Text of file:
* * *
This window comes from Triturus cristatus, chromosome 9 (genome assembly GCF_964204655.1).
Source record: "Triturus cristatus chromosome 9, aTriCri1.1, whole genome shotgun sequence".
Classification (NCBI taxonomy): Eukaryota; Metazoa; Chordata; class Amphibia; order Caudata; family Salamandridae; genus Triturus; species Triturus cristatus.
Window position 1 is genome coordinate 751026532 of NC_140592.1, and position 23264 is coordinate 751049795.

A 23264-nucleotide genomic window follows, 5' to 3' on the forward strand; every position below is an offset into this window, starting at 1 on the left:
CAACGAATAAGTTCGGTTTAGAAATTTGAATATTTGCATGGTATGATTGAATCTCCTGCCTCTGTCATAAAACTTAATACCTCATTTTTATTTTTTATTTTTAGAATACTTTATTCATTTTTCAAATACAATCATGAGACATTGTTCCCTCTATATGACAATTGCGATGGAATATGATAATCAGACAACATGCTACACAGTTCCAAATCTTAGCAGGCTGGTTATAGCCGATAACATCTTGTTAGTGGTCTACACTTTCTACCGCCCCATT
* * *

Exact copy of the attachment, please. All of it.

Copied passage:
This window comes from Triturus cristatus, chromosome 9 (genome assembly GCF_964204655.1).
Source record: "Triturus cristatus chromosome 9, aTriCri1.1, whole genome shotgun sequence".
Classification (NCBI taxonomy): Eukaryota; Metazoa; Chordata; class Amphibia; order Caudata; family Salamandridae; genus Triturus; species Triturus cristatus.
Window position 1 is genome coordinate 751026532 of NC_140592.1, and position 23264 is coordinate 751049795.

A 23264-nucleotide genomic window follows, 5' to 3' on the forward strand; every position below is an offset into this window, starting at 1 on the left:
CAACGAATAAGTTCGGTTTAGAAATTTGAATATTTGCATGGTATGATTGAATCTCCTGCCTCTGTCATAAAACTTAATACCTCATTTTTATTTTTTATTTTTAGAATACTTTATTCATTTTTCAAATACAATCATGAGACATTGTTCCCTCTATATGACAATTGCGATGGAATATGATAATCAGACAACATGCTACACAGTTCCAAATCTTAGCAGGCTGGTTATAGCCGATAACATCTTGTTAGTGGTCTACACTTTCTACCGCCCCATT